A1 Journal article (refereed)
Prior Precision Modulates the Minimization of Auditory Prediction Error (2019)


Hsu, Y.-F., Waszak, F., & Hämäläinen, J. (2019). Prior Precision Modulates the Minimization of Auditory Prediction Error. Frontiers in Human Neuroscience, 13, Article 30. https://doi.org/10.3389/fnhum.2019.00030


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Publication details

All authors or editors: Hsu, Yi-Fang; Waszak, Florian; Hämäläinen, Jarmo

Journal or series: Frontiers in Human Neuroscience

ISSN: 1662-5161

eISSN: 1662-5161

Publication year: 2019

Volume: 13

Issue number: 0

Article number: 30

Publisher: Frontiers Research Foundation

Publication country: Switzerland

Publication language: English

DOI: https://doi.org/10.3389/fnhum.2019.00030

Publication open access: Openly available

Publication channel open access: Open Access channel

Publication is parallel published (JYX): https://jyx.jyu.fi/handle/123456789/63194


Abstract

The predictive coding model of perception proposes that successful representation of the perceptual world depends upon canceling out the discrepancy between prediction and sensory input (i.e., prediction error). Recent studies further suggest a distinction to be made between prediction error triggered by non-predicted stimuli of different prior precision (i.e., inverse variance). However, it is not fully understood how prediction error with different precision levels is minimized in the predictive process. Here, we conducted a magnetoencephalography (MEG) experiment which orthogonally manipulated prime-probe relation (for contextual precision) and stimulus repetition (for perceptual learning which decreases prediction error). We presented participants with cycles of tone quartets which consisted of three prime tones and one probe tone of randomly selected frequencies. Within each cycle, the three prime tones remained identical while the probe tones changed once at some point (e.g., from repetition of 123X to repetition of 123Y). Therefore, the repetition of probe tones can reveal the development of perceptual inferences in low and high precision contexts depending on their position within the cycle. We found that the two conditions resemble each other in terms of N1m modulation (as both were associated with N1m suppression) but differ in terms of N2m modulation. While repeated probe tones in low precision context did not exhibit any modulatory effect, repeated probe tones in high precision context elicited a suppression and rebound of the N2m source power. The differentiation suggested that the minimization of prediction error in low and high precision contexts likely involves distinct mechanisms.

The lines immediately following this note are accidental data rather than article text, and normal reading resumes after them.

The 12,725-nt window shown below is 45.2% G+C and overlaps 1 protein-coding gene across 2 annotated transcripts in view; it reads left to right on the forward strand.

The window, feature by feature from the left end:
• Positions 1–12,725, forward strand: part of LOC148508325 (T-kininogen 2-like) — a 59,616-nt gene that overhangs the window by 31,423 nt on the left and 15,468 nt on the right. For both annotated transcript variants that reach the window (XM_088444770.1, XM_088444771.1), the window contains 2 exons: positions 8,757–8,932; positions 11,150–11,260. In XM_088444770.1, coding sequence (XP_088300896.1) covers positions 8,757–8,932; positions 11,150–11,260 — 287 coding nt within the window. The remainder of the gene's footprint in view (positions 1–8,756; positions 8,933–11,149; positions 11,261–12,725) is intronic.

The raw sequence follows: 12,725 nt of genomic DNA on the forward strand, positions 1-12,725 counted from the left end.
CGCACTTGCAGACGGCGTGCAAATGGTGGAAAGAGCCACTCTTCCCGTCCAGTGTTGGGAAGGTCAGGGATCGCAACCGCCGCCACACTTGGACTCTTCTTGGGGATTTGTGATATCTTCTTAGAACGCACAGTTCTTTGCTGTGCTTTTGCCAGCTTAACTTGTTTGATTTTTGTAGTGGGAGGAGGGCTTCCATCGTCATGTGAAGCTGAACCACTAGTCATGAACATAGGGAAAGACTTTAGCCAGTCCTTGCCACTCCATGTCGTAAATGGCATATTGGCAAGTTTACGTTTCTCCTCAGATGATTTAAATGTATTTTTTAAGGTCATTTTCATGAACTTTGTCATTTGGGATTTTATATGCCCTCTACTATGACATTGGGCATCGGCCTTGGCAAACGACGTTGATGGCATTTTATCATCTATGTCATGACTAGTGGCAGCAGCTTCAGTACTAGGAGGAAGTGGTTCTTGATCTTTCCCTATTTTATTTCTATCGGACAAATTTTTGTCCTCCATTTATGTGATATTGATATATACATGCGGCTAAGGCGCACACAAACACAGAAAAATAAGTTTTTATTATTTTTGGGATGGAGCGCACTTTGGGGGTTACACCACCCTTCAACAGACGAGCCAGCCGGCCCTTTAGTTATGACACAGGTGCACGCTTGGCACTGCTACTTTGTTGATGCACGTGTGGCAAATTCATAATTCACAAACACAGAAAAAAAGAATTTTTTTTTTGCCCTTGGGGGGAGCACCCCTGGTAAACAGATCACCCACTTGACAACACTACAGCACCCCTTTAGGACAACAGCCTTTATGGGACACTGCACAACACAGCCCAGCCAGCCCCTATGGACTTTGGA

Keywords: observation and perception; brain research; MEG; sense of hearing; stimuli (role related to effect); anticipation; repetition

Free keywords: predictive coding; prediction error; auditory perception; magnetoencephalagraphy (MEG); Cognitive Penetration; Coding Theory; Visual Cortex


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Ministry reporting: Yes

Reporting Year: 2019

JUFO rating: 1


Last updated on 2021-25-08 at 12:37